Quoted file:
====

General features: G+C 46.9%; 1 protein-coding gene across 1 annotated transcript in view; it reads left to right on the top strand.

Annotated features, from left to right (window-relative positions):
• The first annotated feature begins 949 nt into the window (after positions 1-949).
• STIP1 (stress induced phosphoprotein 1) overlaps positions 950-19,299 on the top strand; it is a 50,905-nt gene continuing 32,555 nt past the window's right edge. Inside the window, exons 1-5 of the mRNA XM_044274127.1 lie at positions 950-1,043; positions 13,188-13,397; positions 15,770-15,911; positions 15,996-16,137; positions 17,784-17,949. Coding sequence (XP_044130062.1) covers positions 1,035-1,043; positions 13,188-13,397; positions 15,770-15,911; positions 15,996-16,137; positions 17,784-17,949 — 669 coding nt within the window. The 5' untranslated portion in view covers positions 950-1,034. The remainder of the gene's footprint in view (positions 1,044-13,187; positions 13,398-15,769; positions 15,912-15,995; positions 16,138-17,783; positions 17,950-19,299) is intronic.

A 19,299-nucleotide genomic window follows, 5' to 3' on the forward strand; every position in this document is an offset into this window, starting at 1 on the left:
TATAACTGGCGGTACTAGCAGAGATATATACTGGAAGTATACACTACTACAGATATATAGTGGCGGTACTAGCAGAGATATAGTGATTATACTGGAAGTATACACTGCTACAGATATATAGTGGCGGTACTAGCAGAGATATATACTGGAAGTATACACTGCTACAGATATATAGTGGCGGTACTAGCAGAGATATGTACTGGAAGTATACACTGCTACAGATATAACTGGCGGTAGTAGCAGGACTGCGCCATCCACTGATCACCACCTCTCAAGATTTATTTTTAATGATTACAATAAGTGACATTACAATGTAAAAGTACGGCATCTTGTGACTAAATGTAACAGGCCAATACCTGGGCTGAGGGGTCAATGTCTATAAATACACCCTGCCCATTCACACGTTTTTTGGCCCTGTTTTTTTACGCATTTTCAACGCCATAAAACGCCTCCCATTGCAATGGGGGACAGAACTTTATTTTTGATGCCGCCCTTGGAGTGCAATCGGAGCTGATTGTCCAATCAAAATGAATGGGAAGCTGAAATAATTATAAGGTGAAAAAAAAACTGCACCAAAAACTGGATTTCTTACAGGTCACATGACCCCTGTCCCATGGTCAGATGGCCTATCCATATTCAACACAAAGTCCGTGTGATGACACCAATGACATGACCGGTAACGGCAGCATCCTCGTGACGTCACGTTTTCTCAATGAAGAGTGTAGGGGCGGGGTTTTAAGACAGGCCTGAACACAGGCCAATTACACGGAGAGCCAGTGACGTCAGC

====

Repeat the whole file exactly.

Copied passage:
General features: G+C 46.9%; 1 protein-coding gene across 1 annotated transcript in view; it reads left to right on the top strand.

Annotated features, from left to right (window-relative positions):
• The first annotated feature begins 949 nt into the window (after positions 1-949).
• STIP1 (stress induced phosphoprotein 1) overlaps positions 950-19,299 on the top strand; it is a 50,905-nt gene continuing 32,555 nt past the window's right edge. Inside the window, exons 1-5 of the mRNA XM_044274127.1 lie at positions 950-1,043; positions 13,188-13,397; positions 15,770-15,911; positions 15,996-16,137; positions 17,784-17,949. Coding sequence (XP_044130062.1) covers positions 1,035-1,043; positions 13,188-13,397; positions 15,770-15,911; positions 15,996-16,137; positions 17,784-17,949 — 669 coding nt within the window. The 5' untranslated portion in view covers positions 950-1,034. The remainder of the gene's footprint in view (positions 1,044-13,187; positions 13,398-15,769; positions 15,912-15,995; positions 16,138-17,783; positions 17,950-19,299) is intronic.

A 19,299-nucleotide genomic window follows, 5' to 3' on the forward strand; every position in this document is an offset into this window, starting at 1 on the left:
TATAACTGGCGGTACTAGCAGAGATATATACTGGAAGTATACACTACTACAGATATATAGTGGCGGTACTAGCAGAGATATAGTGATTATACTGGAAGTATACACTGCTACAGATATATAGTGGCGGTACTAGCAGAGATATATACTGGAAGTATACACTGCTACAGATATATAGTGGCGGTACTAGCAGAGATATGTACTGGAAGTATACACTGCTACAGATATAACTGGCGGTAGTAGCAGGACTGCGCCATCCACTGATCACCACCTCTCAAGATTTATTTTTAATGATTACAATAAGTGACATTACAATGTAAAAGTACGGCATCTTGTGACTAAATGTAACAGGCCAATACCTGGGCTGAGGGGTCAATGTCTATAAATACACCCTGCCCATTCACACGTTTTTTGGCCCTGTTTTTTTACGCATTTTCAACGCCATAAAACGCCTCCCATTGCAATGGGGGACAGAACTTTATTTTTGATGCCGCCCTTGGAGTGCAATCGGAGCTGATTGTCCAATCAAAATGAATGGGAAGCTGAAATAATTATAAGGTGAAAAAAAAACTGCACCAAAAACTGGATTTCTTACAGGTCACATGACCCCTGTCCCATGGTCAGATGGCCTATCCATATTCAACACAAAGTCCGTGTGATGACACCAATGACATGACCGGTAACGGCAGCATCCTCGTGACGTCACGTTTTCTCAATGAAGAGTGTAGGGGCGGGGTTTTAAGACAGGCCTGAACACAGGCCAATTACACGGAGAGCCAGTGACGTCAGC